Microsoft Academic Search

Vibrio vulnificus is a human and animal pathogen that carries the highest death rate of any food-borne disease agent. It colonizes shellfish and forms biofilms on the surfaces of plankton, algae, fish, and eels. Greater understanding of biofilm formation by the organism could provide insight into approaches to decrease its load in filter feeders and on biotic surfaces and control

Alina Nakhamchik; Caroline Wilde; Dean A. Rowe-Magnus

2008-01-01

336

Association of cholera toxin with Vibrio cholerae outer membrane vesicles which are internalized by human intestinal epithelial cells  

Microsoft Academic Search

Cholera toxin (CT) is the major virulence factor of pathogenic Vibrio cholerae. The present study demonstrates that a fraction of CT is associated with the outer membrane vesicles (OMVs) released by V. cholerae. Atomic force microscopy (AFM) and also transmission electron microscopy (TEM) of purified OMVs from toxigenic V. cholerae O395 revealed spherical shaped vesicles of size range 20–200nm. Immunoblotting

Debashree Chatterjee; Keya Chaudhuri

337

Detection and identification of enterohemorrhagic Escherichia coli O157:H7 and Vibrio cholerae O139 using oligonucleotide microarray  

Microsoft Academic Search

BACKGROUND: The rapid and accurate detection and identification of the new subtype of the pathogens is crucial for diagnosis, treatment and control of the contagious disease outbreak. Here, in this study, an approach to detect and identify Escherichia coli O157:H7 and Vibrio cholerae O139 was established using oligonucleotide microarray. We coupled multiplex PCR with oligonucleotide microarray to construct an assay

Da-Zhi Jin; Xiao-Jing Xu; Su-Hong Chen; Si-Yuan Wen; Xue-En Ma; Zheng Zhang; Feng Lin; Sheng-Qi Wang

2007-01-01

338

A Common Virulence Plasmid in Biotype 2 Vibrio vulnificus and Its Dissemination Aided by a Conjugal Plasmid  

Microsoft Academic Search

Strains of Vibrio vulnificus, a marine bacterial species pathogenic for humans and eels, are divided into three biotypes, and those virulent for eels are classified as biotype 2. All biotype 2 strains possess one or more plasmids, which have been shown to harbor the biotype 2-specific DNA sequences. In this study we determined the DNA sequences of three biotype 2

Chung-Te Lee; Carmen Amaro; Keh-Ming Wu; Esmeralda Valiente; Yi-Feng Chang; Shih-Feng Tsai; Chuan-Hsiung Chang; Lien-I Hor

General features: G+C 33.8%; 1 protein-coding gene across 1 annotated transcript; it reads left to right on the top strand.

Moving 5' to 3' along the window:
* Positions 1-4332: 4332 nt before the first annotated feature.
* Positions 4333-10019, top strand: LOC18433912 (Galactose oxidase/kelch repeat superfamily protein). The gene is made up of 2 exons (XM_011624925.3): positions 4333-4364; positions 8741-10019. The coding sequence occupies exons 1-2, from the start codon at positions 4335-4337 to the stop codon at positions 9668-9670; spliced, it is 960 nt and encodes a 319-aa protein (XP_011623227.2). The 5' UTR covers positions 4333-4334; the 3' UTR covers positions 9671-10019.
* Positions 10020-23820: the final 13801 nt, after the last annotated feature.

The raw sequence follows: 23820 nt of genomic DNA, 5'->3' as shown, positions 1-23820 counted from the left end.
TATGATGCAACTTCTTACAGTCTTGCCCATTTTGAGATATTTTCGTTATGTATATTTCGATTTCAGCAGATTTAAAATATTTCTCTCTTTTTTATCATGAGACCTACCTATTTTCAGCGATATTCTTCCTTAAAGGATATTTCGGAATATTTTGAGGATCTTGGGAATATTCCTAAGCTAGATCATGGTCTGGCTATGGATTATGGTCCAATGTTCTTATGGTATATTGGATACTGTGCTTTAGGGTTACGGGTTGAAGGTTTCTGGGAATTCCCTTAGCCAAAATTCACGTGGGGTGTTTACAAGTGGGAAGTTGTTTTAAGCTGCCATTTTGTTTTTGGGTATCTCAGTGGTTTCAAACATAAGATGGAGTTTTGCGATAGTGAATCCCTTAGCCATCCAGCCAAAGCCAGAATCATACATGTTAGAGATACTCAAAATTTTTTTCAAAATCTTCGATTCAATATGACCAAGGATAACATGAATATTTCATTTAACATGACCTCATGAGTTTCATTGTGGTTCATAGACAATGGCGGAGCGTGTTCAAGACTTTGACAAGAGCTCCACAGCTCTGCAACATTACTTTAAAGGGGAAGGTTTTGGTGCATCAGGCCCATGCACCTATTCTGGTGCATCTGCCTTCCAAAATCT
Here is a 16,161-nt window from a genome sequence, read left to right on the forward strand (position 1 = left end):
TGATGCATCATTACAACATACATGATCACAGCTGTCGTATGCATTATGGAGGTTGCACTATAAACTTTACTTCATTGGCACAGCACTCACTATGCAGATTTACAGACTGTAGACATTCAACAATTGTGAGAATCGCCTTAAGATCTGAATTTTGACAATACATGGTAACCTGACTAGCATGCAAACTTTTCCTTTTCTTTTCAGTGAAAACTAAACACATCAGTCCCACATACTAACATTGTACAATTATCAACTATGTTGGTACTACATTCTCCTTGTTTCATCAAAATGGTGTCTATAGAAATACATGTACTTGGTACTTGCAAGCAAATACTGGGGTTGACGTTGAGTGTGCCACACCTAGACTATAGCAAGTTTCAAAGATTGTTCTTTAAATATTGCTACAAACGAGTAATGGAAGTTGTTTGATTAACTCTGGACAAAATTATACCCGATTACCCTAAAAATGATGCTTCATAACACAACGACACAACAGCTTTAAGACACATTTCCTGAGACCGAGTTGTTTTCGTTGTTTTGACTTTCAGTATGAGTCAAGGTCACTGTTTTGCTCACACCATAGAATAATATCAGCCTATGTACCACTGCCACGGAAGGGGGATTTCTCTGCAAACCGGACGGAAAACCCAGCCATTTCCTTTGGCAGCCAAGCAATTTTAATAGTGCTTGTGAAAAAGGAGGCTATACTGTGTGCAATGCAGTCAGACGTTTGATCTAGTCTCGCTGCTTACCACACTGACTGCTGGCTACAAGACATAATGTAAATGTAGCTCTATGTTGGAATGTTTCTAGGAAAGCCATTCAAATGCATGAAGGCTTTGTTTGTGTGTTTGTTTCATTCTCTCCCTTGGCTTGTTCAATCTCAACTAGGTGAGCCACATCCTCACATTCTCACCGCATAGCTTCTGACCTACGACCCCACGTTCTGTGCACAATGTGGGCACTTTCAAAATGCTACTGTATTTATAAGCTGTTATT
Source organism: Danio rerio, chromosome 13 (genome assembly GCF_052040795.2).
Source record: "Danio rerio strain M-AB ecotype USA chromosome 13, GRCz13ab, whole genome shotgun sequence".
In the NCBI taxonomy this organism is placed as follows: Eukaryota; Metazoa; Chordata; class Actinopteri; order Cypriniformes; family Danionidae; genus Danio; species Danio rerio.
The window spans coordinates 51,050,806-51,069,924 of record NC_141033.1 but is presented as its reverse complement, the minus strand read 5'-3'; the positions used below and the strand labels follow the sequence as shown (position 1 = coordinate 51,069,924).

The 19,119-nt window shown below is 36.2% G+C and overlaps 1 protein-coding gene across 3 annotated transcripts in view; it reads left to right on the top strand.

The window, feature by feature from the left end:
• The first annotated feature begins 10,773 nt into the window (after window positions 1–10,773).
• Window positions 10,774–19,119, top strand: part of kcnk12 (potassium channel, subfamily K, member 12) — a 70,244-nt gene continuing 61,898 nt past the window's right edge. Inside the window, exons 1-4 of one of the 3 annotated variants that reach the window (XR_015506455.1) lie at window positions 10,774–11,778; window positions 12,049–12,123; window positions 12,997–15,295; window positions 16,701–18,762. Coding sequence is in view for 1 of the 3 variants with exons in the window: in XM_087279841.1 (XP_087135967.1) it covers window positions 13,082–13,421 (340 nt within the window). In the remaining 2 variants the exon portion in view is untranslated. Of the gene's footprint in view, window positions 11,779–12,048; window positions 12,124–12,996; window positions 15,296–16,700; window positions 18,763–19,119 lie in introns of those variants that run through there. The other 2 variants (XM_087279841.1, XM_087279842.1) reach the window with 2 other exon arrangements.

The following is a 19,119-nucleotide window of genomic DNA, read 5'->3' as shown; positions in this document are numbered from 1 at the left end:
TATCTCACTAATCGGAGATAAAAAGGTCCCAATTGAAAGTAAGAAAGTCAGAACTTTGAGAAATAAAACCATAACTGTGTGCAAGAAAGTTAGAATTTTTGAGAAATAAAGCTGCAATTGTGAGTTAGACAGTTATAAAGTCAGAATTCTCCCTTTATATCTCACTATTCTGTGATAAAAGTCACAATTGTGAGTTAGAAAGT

2008-01-01

339

Complete Genome Sequence of Vibrio anguillarum M3, a Serotype O1 Strain Isolated from Japanese Flounder in China.  

PubMed

Vibrio anguillarum is an important bacterial pathogen that causes vibriosis in marine fish. We present the complete genome sequence of V. anguillarum M3, a serotype O1 clinical strain isolated from Japanese flounder (Paralichthys olivaceus) in Shandong, China. PMID:24072867

Li, Guiyang; Mo, Zhaolan; Li, Jie; Xiao, Peng; Hao, Bin

2013-09-26

340

Environmental Investigations of Vibrio parahaemolyticus in Oysters after Outbreaks in Washington, Texas, and New York (1997 and 1998)  

Microsoft Academic Search

Total Vibrio parahaemolyticus densities and the occurrence of pathogenic strains in shellfish were determined following outbreaks in Washington, Texas, and New York. Recently developed nonradioactive DNA probes were utilized for the first time for direct enumeration of V. parahaemolyticus in environmental shellfish samples. V. parahaemolyticus was prevalent in oysters from Puget Sound, Wash.; Galveston Bay, Tex.; and Long Island Sound,

ANGELO DEPAOLA; CHARLES A. KAYSNER; JOHN BOWERS; DAVID W. COOK

2000-01-01

341

Pathogenesis of Infection by Clinical and Environmental Strains of Vibrio vulnificus in Iron-Dextran-Treated Mice  

Microsoft Academic Search

Vibrio vulnificus is an opportunistic pathogen that contaminates oysters harvested from the Gulf of Mexico. In humans with compromising conditions, especially excess levels of iron in plasma and tissues, consumption of contaminated seafood or exposure of wounds to contaminated water can lead to systemic infection and disfiguring skin infection with extremely high mortality. V. vulnificus-associated diseases are noted for the

ANGELA M. STARKS; TRENTON R. SCHOEB; MARK L. TAMPLIN; SALINA PARVEEN; THOMAS J. DOYLE; PHILIP E. BOMEISL; GLORIA M. ESCUDERO; PAUL A. GULIG